Oh, to be a son of George III – all of the perks, none of the restrictions. Unfortunately, there were a few other key characteristics missing and few from this batch of men particularly distinguished themselves as industrious, ambitious or responsible.
If there was ever a woman you could forget was queen of the United Kingdom, meet Adelaide of Saxe-Meiningen. Wife of William IV and queen consort for a mere seven years, it’s easy to overlook her role in the British Royal Family if for no other reason than it’s easy to forget her husband’s reign. Even so, Adelaide was an inherently decent woman and if the House of Hanover had had the good fortune to be blessed with more of her ilk, there would have been by far less scandal in the 18th and 19th centuries.
Princess Amelia was born at Windsor Castle on August 7, 1783, the youngest and 15th child of King George III and his wife, Charlotte of Mecklenburg-Strelitz. Reportedly her father’s favorite child, who called her “Emily,” she came on the heels of the deaths of two older siblings, Princes Octavius and Alfred, both of which hit her parents hard. She also ushered in what was believed to be a “reset” for the Royal Family and the British public, which had recently seen the humiliating defeat of the American Revolution.
On August 8, 1814, the Princess of Wales left England and didn’t return until June 5, 1820 as the queen of the United Kingdom and Hanover. It was an extraordinary set of circumstances that made it both tenable and palatable for the heir to the throne’s wife to live abroad. Indeed, it was a set up so appealing to her husband that he took measures to block her from ever returning.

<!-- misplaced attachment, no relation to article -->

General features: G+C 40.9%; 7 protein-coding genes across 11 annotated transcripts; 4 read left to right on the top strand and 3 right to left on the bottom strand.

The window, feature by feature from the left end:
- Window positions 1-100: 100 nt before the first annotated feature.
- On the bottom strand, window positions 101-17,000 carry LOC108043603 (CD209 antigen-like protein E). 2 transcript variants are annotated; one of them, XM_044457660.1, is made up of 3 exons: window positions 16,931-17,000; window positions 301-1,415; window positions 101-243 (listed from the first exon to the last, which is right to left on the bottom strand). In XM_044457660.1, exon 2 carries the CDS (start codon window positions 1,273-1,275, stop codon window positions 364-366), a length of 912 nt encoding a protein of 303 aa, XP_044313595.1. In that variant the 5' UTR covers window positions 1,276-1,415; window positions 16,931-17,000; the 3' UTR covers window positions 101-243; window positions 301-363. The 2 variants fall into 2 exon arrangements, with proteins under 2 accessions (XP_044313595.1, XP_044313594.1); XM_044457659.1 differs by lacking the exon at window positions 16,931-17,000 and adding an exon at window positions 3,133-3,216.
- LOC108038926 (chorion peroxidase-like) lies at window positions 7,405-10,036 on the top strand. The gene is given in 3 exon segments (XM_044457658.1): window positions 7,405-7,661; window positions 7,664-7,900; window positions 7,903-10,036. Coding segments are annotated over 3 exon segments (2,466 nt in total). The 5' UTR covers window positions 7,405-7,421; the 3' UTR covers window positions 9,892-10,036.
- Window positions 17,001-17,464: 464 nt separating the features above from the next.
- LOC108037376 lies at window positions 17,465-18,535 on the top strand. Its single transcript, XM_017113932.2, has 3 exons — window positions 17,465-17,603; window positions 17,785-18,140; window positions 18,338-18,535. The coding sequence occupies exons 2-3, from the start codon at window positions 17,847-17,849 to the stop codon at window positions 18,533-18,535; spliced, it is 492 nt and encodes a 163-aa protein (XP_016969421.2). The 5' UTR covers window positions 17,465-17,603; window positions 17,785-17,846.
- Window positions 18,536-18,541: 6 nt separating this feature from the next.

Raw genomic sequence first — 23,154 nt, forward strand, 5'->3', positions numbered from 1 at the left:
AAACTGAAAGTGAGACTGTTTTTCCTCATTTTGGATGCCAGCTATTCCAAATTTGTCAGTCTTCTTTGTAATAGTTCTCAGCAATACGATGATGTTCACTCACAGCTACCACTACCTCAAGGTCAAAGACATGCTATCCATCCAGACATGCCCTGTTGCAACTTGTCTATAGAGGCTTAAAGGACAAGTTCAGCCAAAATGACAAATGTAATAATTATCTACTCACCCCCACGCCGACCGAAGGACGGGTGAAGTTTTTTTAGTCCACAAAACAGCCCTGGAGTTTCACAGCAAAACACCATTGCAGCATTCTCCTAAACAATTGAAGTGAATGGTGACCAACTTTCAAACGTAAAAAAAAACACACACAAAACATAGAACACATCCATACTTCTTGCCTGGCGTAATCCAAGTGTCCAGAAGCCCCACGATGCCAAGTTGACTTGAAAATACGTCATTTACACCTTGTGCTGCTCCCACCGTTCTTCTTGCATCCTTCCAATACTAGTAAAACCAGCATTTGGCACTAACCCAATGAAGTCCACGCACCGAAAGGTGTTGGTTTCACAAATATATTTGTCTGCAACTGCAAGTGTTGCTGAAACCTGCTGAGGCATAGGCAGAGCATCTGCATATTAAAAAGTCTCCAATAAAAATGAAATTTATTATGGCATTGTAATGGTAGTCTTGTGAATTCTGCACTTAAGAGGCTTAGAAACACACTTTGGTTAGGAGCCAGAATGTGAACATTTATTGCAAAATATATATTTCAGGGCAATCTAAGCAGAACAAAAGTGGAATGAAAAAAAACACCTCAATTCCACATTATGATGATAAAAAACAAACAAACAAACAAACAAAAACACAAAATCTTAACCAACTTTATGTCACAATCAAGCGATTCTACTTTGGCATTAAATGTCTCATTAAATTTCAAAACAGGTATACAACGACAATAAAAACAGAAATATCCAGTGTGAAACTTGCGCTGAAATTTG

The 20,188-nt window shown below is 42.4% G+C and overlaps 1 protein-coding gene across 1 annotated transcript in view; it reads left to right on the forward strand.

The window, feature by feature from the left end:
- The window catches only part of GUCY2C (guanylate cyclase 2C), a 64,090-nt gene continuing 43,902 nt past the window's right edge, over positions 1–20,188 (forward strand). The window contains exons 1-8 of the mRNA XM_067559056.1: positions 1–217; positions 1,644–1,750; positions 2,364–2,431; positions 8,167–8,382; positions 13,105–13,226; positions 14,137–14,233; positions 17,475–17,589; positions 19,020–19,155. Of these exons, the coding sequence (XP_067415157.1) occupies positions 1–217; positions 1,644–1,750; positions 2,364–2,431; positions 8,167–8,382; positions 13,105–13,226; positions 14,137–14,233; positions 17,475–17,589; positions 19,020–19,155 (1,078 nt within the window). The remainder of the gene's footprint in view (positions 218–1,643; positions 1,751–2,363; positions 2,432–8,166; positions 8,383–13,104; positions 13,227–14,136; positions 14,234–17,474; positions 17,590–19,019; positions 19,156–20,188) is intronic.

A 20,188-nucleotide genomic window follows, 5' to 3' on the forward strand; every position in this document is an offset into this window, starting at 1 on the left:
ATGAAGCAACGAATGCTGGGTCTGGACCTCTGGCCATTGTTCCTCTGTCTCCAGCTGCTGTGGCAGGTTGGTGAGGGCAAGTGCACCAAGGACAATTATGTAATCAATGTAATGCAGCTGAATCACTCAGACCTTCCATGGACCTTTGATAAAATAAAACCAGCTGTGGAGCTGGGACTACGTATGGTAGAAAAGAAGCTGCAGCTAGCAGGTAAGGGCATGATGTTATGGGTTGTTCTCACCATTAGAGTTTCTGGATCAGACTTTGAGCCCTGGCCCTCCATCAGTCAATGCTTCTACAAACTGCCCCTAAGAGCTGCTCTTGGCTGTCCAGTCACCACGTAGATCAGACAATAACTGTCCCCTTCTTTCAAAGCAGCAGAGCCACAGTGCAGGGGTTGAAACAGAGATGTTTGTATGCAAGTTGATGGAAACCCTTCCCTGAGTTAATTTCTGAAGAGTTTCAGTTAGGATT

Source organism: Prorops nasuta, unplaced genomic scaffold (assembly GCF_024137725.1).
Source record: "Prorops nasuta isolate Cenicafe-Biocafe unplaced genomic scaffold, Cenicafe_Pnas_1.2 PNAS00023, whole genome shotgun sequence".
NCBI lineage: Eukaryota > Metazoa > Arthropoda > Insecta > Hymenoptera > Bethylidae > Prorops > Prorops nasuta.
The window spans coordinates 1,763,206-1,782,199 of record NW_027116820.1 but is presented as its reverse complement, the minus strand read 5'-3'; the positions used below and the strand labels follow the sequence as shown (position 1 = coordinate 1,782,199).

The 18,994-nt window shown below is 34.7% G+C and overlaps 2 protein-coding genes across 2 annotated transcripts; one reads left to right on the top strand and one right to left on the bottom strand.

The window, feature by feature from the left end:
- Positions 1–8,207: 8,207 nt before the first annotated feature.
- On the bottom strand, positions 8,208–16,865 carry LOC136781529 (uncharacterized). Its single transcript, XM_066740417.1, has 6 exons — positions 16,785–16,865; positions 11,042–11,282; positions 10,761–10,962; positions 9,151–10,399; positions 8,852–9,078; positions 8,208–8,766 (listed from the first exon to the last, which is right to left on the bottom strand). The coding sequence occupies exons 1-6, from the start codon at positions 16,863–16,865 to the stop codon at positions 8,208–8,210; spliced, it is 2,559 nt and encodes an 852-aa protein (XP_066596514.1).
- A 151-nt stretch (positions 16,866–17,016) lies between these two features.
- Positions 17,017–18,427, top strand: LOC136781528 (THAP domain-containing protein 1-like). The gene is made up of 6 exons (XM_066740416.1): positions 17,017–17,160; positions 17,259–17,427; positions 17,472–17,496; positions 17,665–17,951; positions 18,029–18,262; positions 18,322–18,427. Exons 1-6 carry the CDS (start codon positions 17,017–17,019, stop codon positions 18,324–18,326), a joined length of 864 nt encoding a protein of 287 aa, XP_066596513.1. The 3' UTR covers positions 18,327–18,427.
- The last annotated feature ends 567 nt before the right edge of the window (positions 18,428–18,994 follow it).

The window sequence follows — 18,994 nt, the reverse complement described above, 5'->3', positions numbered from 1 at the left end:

As laid out in more detail here, the marriage of George IV and Caroline of Brunswick was a disaster through and through. Sometimes comical, other times tragic, it remains a particularly damning example of arranged marriages gone wrong and an indictment of the bumper lanes put on royal unions per the Royal Marriages Act of 1772. Today, however, we’re going to zoom in on this nearly six-year period of Caroline’s exile the best we can because it was an unprecedented set of circumstances and one that has never been repeated.
Ernest, Duke of Cumberland had an inauspicious recent showing in the PBS series Victoria, but one that actually illustrates a few reputational issues (shall we say?) during his lifetime. Indeed, for all that Queen Victoria’s uncle may seem like a rather dry case study, Ernest’s life, and that of his wife, Frederica, was consistently marked by scandal, not the least of which were rumors of violence (read: murder).
A few months ago we took a look at the courtship, engagement and wedding of Queen Victoria and Prince Albert, and so today we’re taking a closer look at their first three years of marriage. In short, they were dramatic, surprisingly so given the domestic bliss for which they would later be known, and for which Victoria spent several decades mourning after Albert’s premature death.
But the Victoria who married Albert in 1840 was not the Victoria who was left a widow in 1861 and it took the couple a few years to establish what their dynamic would be. More specifically, what were their roles in public versus private and to what extent was Albert meant to bow to the will of a wife who outranked him?
In 1791 an actress by the name of “Mrs. Jordan” became acquainted with William, Duke of Clarence, third son of King George III. She was 30-years-old and the mother of four illegitimate children via two different men. Three of them were fathered by Sir Richard Ford, who she moved in with after he promised to marry her. He didn’t and once she met William she promptly jumped ship.